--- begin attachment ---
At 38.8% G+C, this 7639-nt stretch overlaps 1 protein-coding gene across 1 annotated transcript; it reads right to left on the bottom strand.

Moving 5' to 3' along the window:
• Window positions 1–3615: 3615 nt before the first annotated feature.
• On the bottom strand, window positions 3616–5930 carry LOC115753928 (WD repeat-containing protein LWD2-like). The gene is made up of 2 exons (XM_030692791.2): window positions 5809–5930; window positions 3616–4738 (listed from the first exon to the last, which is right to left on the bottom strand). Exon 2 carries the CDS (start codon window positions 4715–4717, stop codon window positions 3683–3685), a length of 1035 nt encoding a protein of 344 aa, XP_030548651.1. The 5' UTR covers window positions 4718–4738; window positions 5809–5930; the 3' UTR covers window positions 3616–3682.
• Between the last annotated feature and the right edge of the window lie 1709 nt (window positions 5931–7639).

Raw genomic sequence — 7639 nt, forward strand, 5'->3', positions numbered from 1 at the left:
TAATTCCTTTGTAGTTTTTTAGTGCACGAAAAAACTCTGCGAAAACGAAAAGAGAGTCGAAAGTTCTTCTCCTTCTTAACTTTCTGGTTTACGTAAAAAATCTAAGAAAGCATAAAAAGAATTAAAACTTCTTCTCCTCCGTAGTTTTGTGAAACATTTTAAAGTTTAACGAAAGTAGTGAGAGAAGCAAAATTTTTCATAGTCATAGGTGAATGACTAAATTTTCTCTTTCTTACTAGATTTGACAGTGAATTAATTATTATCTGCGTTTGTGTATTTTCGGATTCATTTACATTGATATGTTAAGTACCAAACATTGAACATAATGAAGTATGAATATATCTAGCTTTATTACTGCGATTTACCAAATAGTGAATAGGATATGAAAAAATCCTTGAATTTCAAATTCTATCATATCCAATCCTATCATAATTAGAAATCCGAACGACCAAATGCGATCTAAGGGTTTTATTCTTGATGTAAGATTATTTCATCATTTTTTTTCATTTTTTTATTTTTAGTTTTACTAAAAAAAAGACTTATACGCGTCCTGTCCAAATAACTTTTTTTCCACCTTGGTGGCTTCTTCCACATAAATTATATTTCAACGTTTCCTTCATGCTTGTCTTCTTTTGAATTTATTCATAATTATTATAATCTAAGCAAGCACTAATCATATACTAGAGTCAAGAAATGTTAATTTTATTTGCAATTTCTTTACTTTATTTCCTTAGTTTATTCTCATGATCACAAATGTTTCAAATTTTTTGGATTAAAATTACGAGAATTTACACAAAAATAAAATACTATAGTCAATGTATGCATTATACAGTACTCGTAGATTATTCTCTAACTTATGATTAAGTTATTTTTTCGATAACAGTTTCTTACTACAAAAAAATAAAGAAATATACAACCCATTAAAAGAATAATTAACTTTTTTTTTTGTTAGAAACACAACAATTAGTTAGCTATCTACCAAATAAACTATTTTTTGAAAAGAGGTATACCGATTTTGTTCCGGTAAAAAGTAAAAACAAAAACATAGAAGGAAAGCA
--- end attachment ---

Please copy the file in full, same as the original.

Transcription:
At 38.8% G+C, this 7639-nt stretch overlaps 1 protein-coding gene across 1 annotated transcript; it reads right to left on the bottom strand.

Moving 5' to 3' along the window:
• Window positions 1–3615: 3615 nt before the first annotated feature.
• On the bottom strand, window positions 3616–5930 carry LOC115753928 (WD repeat-containing protein LWD2-like). The gene is made up of 2 exons (XM_030692791.2): window positions 5809–5930; window positions 3616–4738 (listed from the first exon to the last, which is right to left on the bottom strand). Exon 2 carries the CDS (start codon window positions 4715–4717, stop codon window positions 3683–3685), a length of 1035 nt encoding a protein of 344 aa, XP_030548651.1. The 5' UTR covers window positions 4718–4738; window positions 5809–5930; the 3' UTR covers window positions 3616–3682.
• Between the last annotated feature and the right edge of the window lie 1709 nt (window positions 5931–7639).

Raw genomic sequence — 7639 nt, forward strand, 5'->3', positions numbered from 1 at the left:
TAATTCCTTTGTAGTTTTTTAGTGCACGAAAAAACTCTGCGAAAACGAAAAGAGAGTCGAAAGTTCTTCTCCTTCTTAACTTTCTGGTTTACGTAAAAAATCTAAGAAAGCATAAAAAGAATTAAAACTTCTTCTCCTCCGTAGTTTTGTGAAACATTTTAAAGTTTAACGAAAGTAGTGAGAGAAGCAAAATTTTTCATAGTCATAGGTGAATGACTAAATTTTCTCTTTCTTACTAGATTTGACAGTGAATTAATTATTATCTGCGTTTGTGTATTTTCGGATTCATTTACATTGATATGTTAAGTACCAAACATTGAACATAATGAAGTATGAATATATCTAGCTTTATTACTGCGATTTACCAAATAGTGAATAGGATATGAAAAAATCCTTGAATTTCAAATTCTATCATATCCAATCCTATCATAATTAGAAATCCGAACGACCAAATGCGATCTAAGGGTTTTATTCTTGATGTAAGATTATTTCATCATTTTTTTTCATTTTTTTATTTTTAGTTTTACTAAAAAAAAGACTTATACGCGTCCTGTCCAAATAACTTTTTTTCCACCTTGGTGGCTTCTTCCACATAAATTATATTTCAACGTTTCCTTCATGCTTGTCTTCTTTTGAATTTATTCATAATTATTATAATCTAAGCAAGCACTAATCATATACTAGAGTCAAGAAATGTTAATTTTATTTGCAATTTCTTTACTTTATTTCCTTAGTTTATTCTCATGATCACAAATGTTTCAAATTTTTTGGATTAAAATTACGAGAATTTACACAAAAATAAAATACTATAGTCAATGTATGCATTATACAGTACTCGTAGATTATTCTCTAACTTATGATTAAGTTATTTTTTCGATAACAGTTTCTTACTACAAAAAAATAAAGAAATATACAACCCATTAAAAGAATAATTAACTTTTTTTTTTGTTAGAAACACAACAATTAGTTAGCTATCTACCAAATAAACTATTTTTTGAAAAGAGGTATACCGATTTTGTTCCGGTAAAAAGTAAAAACAAAAACATAGAAGGAAAGCA